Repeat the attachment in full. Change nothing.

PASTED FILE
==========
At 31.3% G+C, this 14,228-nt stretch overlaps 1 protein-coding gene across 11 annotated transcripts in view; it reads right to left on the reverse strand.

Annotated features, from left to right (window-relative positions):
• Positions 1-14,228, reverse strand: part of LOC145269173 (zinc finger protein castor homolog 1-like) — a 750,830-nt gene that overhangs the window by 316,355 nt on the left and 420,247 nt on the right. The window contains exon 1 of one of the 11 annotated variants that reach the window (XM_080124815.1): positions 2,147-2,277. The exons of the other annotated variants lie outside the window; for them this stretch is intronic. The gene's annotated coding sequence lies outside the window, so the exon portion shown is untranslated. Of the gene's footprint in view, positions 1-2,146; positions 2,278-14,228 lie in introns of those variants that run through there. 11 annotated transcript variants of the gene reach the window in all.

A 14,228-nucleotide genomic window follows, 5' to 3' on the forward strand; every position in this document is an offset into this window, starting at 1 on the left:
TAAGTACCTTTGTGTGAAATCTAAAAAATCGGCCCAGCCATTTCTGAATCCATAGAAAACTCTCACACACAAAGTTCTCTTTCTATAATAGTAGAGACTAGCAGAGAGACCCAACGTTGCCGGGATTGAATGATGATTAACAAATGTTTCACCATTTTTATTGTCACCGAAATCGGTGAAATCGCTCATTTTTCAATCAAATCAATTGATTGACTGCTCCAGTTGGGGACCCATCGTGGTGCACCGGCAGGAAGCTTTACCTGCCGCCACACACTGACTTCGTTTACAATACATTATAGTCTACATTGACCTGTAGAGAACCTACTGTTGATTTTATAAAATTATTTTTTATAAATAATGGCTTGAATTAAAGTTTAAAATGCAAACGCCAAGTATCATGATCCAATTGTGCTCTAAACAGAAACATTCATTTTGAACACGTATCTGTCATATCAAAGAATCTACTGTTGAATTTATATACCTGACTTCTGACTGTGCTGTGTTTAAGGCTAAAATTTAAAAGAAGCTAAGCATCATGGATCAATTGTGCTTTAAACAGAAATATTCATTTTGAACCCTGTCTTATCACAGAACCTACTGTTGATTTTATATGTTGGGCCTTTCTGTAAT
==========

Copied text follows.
At 31.3% G+C, this 14,228-nt stretch overlaps 1 protein-coding gene across 11 annotated transcripts in view; it reads right to left on the reverse strand.

Annotated features, from left to right (window-relative positions):
• Positions 1-14,228, reverse strand: part of LOC145269173 (zinc finger protein castor homolog 1-like) — a 750,830-nt gene that overhangs the window by 316,355 nt on the left and 420,247 nt on the right. The window contains exon 1 of one of the 11 annotated variants that reach the window (XM_080124815.1): positions 2,147-2,277. The exons of the other annotated variants lie outside the window; for them this stretch is intronic. The gene's annotated coding sequence lies outside the window, so the exon portion shown is untranslated. Of the gene's footprint in view, positions 1-2,146; positions 2,278-14,228 lie in introns of those variants that run through there. 11 annotated transcript variants of the gene reach the window in all.

A 14,228-nucleotide genomic window follows, 5' to 3' on the forward strand; every position in this document is an offset into this window, starting at 1 on the left:
TAAGTACCTTTGTGTGAAATCTAAAAAATCGGCCCAGCCATTTCTGAATCCATAGAAAACTCTCACACACAAAGTTCTCTTTCTATAATAGTAGAGACTAGCAGAGAGACCCAACGTTGCCGGGATTGAATGATGATTAACAAATGTTTCACCATTTTTATTGTCACCGAAATCGGTGAAATCGCTCATTTTTCAATCAAATCAATTGATTGACTGCTCCAGTTGGGGACCCATCGTGGTGCACCGGCAGGAAGCTTTACCTGCCGCCACACACTGACTTCGTTTACAATACATTATAGTCTACATTGACCTGTAGAGAACCTACTGTTGATTTTATAAAATTATTTTTTATAAATAATGGCTTGAATTAAAGTTTAAAATGCAAACGCCAAGTATCATGATCCAATTGTGCTCTAAACAGAAACATTCATTTTGAACACGTATCTGTCATATCAAAGAATCTACTGTTGAATTTATATACCTGACTTCTGACTGTGCTGTGTTTAAGGCTAAAATTTAAAAGAAGCTAAGCATCATGGATCAATTGTGCTTTAAACAGAAATATTCATTTTGAACCCTGTCTTATCACAGAACCTACTGTTGATTTTATATGTTGGGCCTTTCTGTAAT